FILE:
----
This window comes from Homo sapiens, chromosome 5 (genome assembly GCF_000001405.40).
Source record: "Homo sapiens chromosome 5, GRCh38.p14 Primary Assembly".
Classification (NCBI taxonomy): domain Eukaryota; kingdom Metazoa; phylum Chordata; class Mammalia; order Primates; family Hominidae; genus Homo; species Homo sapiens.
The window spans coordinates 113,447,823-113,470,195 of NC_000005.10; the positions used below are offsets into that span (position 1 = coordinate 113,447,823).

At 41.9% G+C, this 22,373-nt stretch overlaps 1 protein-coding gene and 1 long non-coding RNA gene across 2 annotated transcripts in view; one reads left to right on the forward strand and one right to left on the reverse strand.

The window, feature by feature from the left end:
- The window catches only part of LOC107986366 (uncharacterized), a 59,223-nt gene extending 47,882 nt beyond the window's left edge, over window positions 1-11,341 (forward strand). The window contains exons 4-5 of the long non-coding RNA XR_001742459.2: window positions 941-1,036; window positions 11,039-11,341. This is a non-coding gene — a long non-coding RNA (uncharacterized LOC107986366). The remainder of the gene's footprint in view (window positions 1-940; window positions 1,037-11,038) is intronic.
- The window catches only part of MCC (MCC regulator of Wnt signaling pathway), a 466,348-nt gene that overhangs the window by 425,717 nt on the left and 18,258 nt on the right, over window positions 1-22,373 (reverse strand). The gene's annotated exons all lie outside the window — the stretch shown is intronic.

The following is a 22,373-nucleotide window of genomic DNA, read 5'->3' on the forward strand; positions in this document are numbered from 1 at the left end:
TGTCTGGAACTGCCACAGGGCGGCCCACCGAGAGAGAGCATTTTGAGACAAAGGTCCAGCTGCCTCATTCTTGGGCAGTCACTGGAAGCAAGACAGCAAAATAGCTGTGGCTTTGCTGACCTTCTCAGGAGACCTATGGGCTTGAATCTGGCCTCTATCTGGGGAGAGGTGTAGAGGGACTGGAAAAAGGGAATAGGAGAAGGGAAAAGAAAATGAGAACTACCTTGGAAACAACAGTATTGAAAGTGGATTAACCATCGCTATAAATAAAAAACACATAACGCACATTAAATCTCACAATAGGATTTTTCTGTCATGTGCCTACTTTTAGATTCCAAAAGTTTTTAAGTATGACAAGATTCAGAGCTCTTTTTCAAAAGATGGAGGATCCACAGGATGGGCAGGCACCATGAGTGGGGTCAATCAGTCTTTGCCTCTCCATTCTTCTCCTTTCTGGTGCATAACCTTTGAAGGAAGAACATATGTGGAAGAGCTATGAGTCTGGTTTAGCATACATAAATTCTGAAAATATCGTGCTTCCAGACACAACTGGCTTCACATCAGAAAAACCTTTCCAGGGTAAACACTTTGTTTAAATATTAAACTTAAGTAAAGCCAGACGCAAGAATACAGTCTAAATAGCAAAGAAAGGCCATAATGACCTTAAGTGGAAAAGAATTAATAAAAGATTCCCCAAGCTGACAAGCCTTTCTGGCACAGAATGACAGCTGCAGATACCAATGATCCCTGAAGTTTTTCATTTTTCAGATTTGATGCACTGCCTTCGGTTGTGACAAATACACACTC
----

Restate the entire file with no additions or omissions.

This window comes from Homo sapiens, chromosome 5 (genome assembly GCF_000001405.40).
Source record: "Homo sapiens chromosome 5, GRCh38.p14 Primary Assembly".
Classification (NCBI taxonomy): domain Eukaryota; kingdom Metazoa; phylum Chordata; class Mammalia; order Primates; family Hominidae; genus Homo; species Homo sapiens.
The window spans coordinates 113,447,823-113,470,195 of NC_000005.10; the positions used below are offsets into that span (position 1 = coordinate 113,447,823).

At 41.9% G+C, this 22,373-nt stretch overlaps 1 protein-coding gene and 1 long non-coding RNA gene across 2 annotated transcripts in view; one reads left to right on the forward strand and one right to left on the reverse strand.

The window, feature by feature from the left end:
- The window catches only part of LOC107986366 (uncharacterized), a 59,223-nt gene extending 47,882 nt beyond the window's left edge, over window positions 1-11,341 (forward strand). The window contains exons 4-5 of the long non-coding RNA XR_001742459.2: window positions 941-1,036; window positions 11,039-11,341. This is a non-coding gene — a long non-coding RNA (uncharacterized LOC107986366). The remainder of the gene's footprint in view (window positions 1-940; window positions 1,037-11,038) is intronic.
- The window catches only part of MCC (MCC regulator of Wnt signaling pathway), a 466,348-nt gene that overhangs the window by 425,717 nt on the left and 18,258 nt on the right, over window positions 1-22,373 (reverse strand). The gene's annotated exons all lie outside the window — the stretch shown is intronic.

The following is a 22,373-nucleotide window of genomic DNA, read 5'->3' on the forward strand; positions in this document are numbered from 1 at the left end:
TGTCTGGAACTGCCACAGGGCGGCCCACCGAGAGAGAGCATTTTGAGACAAAGGTCCAGCTGCCTCATTCTTGGGCAGTCACTGGAAGCAAGACAGCAAAATAGCTGTGGCTTTGCTGACCTTCTCAGGAGACCTATGGGCTTGAATCTGGCCTCTATCTGGGGAGAGGTGTAGAGGGACTGGAAAAAGGGAATAGGAGAAGGGAAAAGAAAATGAGAACTACCTTGGAAACAACAGTATTGAAAGTGGATTAACCATCGCTATAAATAAAAAACACATAACGCACATTAAATCTCACAATAGGATTTTTCTGTCATGTGCCTACTTTTAGATTCCAAAAGTTTTTAAGTATGACAAGATTCAGAGCTCTTTTTCAAAAGATGGAGGATCCACAGGATGGGCAGGCACCATGAGTGGGGTCAATCAGTCTTTGCCTCTCCATTCTTCTCCTTTCTGGTGCATAACCTTTGAAGGAAGAACATATGTGGAAGAGCTATGAGTCTGGTTTAGCATACATAAATTCTGAAAATATCGTGCTTCCAGACACAACTGGCTTCACATCAGAAAAACCTTTCCAGGGTAAACACTTTGTTTAAATATTAAACTTAAGTAAAGCCAGACGCAAGAATACAGTCTAAATAGCAAAGAAAGGCCATAATGACCTTAAGTGGAAAAGAATTAATAAAAGATTCCCCAAGCTGACAAGCCTTTCTGGCACAGAATGACAGCTGCAGATACCAATGATCCCTGAAGTTTTTCATTTTTCAGATTTGATGCACTGCCTTCGGTTGTGACAAATACACACTC